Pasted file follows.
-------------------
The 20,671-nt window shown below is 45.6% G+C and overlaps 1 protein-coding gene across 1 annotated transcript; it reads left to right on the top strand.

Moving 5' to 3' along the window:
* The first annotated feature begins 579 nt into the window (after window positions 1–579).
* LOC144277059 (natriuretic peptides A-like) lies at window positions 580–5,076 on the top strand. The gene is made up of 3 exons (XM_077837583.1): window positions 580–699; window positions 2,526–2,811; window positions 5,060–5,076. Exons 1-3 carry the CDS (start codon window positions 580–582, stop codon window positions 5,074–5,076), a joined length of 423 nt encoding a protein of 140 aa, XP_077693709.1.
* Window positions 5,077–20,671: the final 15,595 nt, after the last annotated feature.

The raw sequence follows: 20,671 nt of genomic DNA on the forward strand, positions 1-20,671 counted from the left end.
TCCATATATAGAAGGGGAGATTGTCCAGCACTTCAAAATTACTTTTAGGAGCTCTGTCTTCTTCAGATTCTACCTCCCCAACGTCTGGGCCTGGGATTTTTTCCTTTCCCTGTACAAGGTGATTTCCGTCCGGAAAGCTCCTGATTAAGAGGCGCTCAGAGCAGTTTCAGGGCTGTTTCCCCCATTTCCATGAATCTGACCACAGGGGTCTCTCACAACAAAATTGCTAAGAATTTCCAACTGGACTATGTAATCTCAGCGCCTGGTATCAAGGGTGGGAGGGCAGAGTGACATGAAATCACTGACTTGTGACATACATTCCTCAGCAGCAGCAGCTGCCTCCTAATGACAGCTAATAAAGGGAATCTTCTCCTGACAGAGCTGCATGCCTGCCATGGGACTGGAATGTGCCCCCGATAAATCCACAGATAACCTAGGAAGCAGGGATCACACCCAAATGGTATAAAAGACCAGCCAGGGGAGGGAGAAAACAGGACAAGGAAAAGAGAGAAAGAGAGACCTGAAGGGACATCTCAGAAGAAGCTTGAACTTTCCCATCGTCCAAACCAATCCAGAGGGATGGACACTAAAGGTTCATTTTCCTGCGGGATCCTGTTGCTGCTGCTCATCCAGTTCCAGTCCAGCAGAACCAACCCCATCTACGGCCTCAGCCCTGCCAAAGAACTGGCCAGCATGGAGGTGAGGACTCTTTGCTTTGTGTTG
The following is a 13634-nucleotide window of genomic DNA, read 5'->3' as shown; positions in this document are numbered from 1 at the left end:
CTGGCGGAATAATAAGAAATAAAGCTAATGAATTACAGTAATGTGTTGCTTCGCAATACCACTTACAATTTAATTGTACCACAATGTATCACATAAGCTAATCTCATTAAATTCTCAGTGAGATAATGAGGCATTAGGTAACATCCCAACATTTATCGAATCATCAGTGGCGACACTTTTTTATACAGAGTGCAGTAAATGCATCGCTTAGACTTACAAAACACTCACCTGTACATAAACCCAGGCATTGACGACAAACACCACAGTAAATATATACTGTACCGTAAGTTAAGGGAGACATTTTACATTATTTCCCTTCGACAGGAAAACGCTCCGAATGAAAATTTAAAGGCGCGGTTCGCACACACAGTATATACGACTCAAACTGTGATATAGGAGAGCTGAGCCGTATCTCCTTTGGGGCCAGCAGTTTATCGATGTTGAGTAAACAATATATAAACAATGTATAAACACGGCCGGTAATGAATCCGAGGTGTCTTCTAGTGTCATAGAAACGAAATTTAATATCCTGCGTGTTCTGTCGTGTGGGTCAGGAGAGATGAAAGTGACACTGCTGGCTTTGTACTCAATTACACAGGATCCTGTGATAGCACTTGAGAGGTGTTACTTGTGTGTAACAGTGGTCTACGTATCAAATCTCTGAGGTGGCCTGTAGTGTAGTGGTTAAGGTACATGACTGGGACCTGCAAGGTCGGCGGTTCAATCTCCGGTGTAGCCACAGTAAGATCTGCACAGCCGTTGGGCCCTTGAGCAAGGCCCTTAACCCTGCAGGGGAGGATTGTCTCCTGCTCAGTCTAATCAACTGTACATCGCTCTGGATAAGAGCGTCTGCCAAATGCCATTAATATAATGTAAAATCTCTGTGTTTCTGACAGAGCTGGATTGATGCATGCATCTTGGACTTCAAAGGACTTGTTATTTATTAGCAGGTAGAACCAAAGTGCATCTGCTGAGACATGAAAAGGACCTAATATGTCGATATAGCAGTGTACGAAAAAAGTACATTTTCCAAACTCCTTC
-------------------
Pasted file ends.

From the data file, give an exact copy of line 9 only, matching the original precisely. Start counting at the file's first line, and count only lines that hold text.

CTGGCGGAATAATAAGAAATAAAGCTAATGAATTACAGTAATGTGTTGCTTCGCAATACCACTTACAATTTAATTGTACCACAATGTATCACATAAGCTAATCTCATTAAATTCTCAGTGAGATAATGAGGCATTAGGTAACATCCCAACATTTATCGAATCATCAGTGGCGACACTTTTTTATACAGAGTGCAGTAAATGCATCGCTTAGACTTACAAAACACTCACCTGTACATAAACCCAGGCATTGACGACAAACACCACAGTAAATATATACTGTACCGTAAGTTAAGGGAGACATTTTACATTATTTCCCTTCGACAGGAAAACGCTCCGAATGAAAATTTAAAGGCGCGGTTCGCACACACAGTATATACGACTCAAACTGTGATATAGGAGAGCTGAGCCGTATCTCCTTTGGGGCCAGCAGTTTATCGATGTTGAGTAAACAATATATAAACAATGTATAAACACGGCCGGTAATGAATCCGAGGTGTCTTCTAGTGTCATAGAAACGAAATTTAATATCCTGCGTGTTCTGTCGTGTGGGTCAGGAGAGATGAAAGTGACACTGCTGGCTTTGTACTCAATTACACAGGATCCTGTGATAGCACTTGAGAGGTGTTACTTGTGTGTAACAGTGGTCTACGTATCAAATCTCTGAGGTGGCCTGTAGTGTAGTGGTTAAGGTACATGACTGGGACCTGCAAGGTCGGCGGTTCAATCTCCGGTGTAGCCACAGTAAGATCTGCACAGCCGTTGGGCCCTTGAGCAAGGCCCTTAACCCTGCAGGGGAGGATTGTCTCCTGCTCAGTCTAATCAACTGTACATCGCTCTGGATAAGAGCGTCTGCCAAATGCCATTAATATAATGTAAAATCTCTGTGTTTCTGACAGAGCTGGATTGATGCATGCATCTTGGACTTCAAAGGACTTGTTATTTATTAGCAGGTAGAACCAAAGTGCATCTGCTGAGACATGAAAAGGACCTAATATGTCGATATAGCAGTGTACGAAAAAAGTACATTTTCCAAACTCCTTC